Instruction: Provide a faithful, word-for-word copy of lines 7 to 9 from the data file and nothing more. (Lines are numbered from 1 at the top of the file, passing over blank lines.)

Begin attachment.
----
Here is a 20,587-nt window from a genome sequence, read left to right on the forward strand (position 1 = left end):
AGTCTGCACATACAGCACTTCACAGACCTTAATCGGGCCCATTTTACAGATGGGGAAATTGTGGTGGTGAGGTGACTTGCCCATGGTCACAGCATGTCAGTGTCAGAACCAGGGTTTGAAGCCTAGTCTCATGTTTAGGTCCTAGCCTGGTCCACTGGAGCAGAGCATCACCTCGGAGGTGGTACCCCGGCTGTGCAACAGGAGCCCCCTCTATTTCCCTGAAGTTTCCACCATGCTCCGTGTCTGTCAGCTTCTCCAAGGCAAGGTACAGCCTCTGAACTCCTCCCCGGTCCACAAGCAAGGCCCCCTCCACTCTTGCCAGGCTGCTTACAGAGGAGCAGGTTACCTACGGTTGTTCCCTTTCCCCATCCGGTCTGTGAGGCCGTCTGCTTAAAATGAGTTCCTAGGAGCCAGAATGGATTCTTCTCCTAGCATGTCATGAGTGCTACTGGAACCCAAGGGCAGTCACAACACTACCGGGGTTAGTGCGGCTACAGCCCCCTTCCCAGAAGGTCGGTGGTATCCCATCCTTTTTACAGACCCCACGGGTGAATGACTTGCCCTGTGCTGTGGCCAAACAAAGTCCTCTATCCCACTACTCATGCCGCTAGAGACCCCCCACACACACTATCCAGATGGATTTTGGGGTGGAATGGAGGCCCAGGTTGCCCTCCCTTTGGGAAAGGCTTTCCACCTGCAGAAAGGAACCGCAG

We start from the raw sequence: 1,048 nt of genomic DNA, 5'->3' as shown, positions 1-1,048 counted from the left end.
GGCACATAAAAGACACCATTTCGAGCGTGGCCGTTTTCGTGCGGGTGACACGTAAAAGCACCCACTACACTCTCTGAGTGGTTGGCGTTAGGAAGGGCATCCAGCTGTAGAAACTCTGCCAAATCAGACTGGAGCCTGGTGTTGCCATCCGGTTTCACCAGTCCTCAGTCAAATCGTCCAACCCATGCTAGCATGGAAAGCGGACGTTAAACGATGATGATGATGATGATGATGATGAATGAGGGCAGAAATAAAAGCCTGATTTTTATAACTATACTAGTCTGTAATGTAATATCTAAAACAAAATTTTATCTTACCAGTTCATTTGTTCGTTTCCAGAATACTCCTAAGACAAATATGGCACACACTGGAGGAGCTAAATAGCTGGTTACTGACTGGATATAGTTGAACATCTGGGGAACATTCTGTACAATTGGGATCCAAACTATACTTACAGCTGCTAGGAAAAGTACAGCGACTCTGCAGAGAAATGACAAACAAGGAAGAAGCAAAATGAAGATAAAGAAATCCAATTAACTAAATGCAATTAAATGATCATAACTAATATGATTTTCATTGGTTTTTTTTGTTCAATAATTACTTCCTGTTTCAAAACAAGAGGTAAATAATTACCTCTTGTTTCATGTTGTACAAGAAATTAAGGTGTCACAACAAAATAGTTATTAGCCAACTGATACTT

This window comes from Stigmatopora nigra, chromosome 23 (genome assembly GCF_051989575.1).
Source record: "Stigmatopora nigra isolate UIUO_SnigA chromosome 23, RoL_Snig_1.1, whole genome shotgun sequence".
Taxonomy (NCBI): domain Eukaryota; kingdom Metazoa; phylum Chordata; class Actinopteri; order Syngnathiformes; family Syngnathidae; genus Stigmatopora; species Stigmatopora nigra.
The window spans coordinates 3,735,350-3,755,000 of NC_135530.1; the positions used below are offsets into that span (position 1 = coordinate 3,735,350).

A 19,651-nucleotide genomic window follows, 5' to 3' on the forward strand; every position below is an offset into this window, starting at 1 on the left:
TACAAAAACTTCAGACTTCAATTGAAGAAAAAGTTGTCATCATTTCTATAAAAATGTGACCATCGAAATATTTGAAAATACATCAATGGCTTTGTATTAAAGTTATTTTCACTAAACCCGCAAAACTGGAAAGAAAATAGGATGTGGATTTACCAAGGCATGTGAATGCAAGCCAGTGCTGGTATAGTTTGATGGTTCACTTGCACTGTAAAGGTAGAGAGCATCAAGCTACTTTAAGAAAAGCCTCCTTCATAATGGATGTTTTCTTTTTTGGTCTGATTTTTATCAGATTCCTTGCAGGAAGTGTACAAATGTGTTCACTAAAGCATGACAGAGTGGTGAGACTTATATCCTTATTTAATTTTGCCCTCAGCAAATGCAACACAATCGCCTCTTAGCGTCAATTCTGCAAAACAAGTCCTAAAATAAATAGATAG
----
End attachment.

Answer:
Taxonomy (NCBI): domain Eukaryota; kingdom Metazoa; phylum Chordata; class Actinopteri; order Syngnathiformes; family Syngnathidae; genus Stigmatopora; species Stigmatopora nigra.
The window spans coordinates 3,735,350-3,755,000 of NC_135530.1; the positions used below are offsets into that span (position 1 = coordinate 3,735,350).

A 19,651-nucleotide genomic window follows, 5' to 3' on the forward strand; every position below is an offset into this window, starting at 1 on the left: